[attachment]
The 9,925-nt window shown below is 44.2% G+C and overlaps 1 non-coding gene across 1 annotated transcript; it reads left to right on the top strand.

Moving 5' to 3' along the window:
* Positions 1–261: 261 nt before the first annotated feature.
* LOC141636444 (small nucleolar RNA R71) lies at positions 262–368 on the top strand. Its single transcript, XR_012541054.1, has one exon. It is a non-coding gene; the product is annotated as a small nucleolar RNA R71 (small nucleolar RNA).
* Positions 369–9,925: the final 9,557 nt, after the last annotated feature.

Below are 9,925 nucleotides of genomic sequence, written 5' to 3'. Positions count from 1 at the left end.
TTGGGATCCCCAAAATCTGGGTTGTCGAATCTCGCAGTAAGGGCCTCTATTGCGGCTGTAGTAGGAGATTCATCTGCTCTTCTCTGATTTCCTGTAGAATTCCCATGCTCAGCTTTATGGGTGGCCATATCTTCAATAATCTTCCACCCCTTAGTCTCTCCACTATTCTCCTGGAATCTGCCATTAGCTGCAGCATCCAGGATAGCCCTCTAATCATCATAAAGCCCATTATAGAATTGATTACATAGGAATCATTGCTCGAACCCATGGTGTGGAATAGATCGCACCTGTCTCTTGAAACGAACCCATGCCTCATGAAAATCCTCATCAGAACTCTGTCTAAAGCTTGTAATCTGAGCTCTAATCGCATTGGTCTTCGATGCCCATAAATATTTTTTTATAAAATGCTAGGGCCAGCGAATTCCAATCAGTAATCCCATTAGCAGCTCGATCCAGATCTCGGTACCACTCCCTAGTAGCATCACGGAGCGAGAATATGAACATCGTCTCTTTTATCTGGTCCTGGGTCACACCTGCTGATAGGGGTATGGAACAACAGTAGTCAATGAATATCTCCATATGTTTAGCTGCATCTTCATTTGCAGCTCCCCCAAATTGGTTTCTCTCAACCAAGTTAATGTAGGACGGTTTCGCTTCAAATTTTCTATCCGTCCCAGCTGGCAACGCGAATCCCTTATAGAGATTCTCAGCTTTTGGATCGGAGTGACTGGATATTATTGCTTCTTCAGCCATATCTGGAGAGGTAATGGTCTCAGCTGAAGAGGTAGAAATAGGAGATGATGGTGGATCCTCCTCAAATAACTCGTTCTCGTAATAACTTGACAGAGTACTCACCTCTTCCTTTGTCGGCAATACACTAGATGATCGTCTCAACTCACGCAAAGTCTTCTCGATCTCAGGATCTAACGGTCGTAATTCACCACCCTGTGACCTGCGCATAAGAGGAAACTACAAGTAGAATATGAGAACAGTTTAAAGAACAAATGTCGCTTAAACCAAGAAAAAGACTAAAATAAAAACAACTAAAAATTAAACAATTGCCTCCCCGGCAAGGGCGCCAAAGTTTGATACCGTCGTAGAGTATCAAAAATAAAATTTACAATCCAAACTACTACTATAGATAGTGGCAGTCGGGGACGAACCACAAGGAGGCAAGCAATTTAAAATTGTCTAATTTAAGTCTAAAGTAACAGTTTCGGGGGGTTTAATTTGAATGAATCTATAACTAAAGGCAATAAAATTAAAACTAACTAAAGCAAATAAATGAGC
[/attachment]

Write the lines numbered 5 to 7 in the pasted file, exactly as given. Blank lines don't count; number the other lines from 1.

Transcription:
* Positions 369–9,925: the final 9,557 nt, after the last annotated feature.

Below are 9,925 nucleotides of genomic sequence, written 5' to 3'. Positions count from 1 at the left end.
TTGGGATCCCCAAAATCTGGGTTGTCGAATCTCGCAGTAAGGGCCTCTATTGCGGCTGTAGTAGGAGATTCATCTGCTCTTCTCTGATTTCCTGTAGAATTCCCATGCTCAGCTTTATGGGTGGCCATATCTTCAATAATCTTCCACCCCTTAGTCTCTCCACTATTCTCCTGGAATCTGCCATTAGCTGCAGCATCCAGGATAGCCCTCTAATCATCATAAAGCCCATTATAGAATTGATTACATAGGAATCATTGCTCGAACCCATGGTGTGGAATAGATCGCACCTGTCTCTTGAAACGAACCCATGCCTCATGAAAATCCTCATCAGAACTCTGTCTAAAGCTTGTAATCTGAGCTCTAATCGCATTGGTCTTCGATGCCCATAAATATTTTTTTATAAAATGCTAGGGCCAGCGAATTCCAATCAGTAATCCCATTAGCAGCTCGATCCAGATCTCGGTACCACTCCCTAGTAGCATCACGGAGCGAGAATATGAACATCGTCTCTTTTATCTGGTCCTGGGTCACACCTGCTGATAGGGGTATGGAACAACAGTAGTCAATGAATATCTCCATATGTTTAGCTGCATCTTCATTTGCAGCTCCCCCAAATTGGTTTCTCTCAACCAAGTTAATGTAGGACGGTTTCGCTTCAAATTTTCTATCCGTCCCAGCTGGCAACGCGAATCCCTTATAGAGATTCTCAGCTTTTGGATCGGAGTGACTGGATATTATTGCTTCTTCAGCCATATCTGGAGAGGTAATGGTCTCAGCTGAAGAGGTAGAAATAGGAGATGATGGTGGATCCTCCTCAAATAACTCGTTCTCGTAATAACTTGACAGAGTACTCACCTCTTCCTTTGTCGGCAATACACTAGATGATCGTCTCAACTCACGCAAAGTCTTCTCGATCTCAGGATCTAACGGTCGTAATTCACCACCCTGTGACCTGCGCATAAGAGGAAACTACAAGTAGAATATGAGAACAGTTTAAAGAACAAATGTCGCTTAAACCAAGAAAAAGACTAAAATAAAAACAACTAAAAATTAAACAATTGCCTCCCCGGCAAGGGCGCCAAAGTTTGATACCGTCGTAGAGTATCAAAAATAAAATTTACAATCCAAACTACTACTATAGATAGTGGCAGTCGGGGACGAACCACAAGGAGGCAAGCAATTTAAAATTGTCTAATTTAAGTCTAAAGTAACAGTTTCGGGGGGTTTAATTTGAATGAATCTATAACTAAAGGCAATAAAATTAAAACTAACTAAAGCAAATAAATGAGC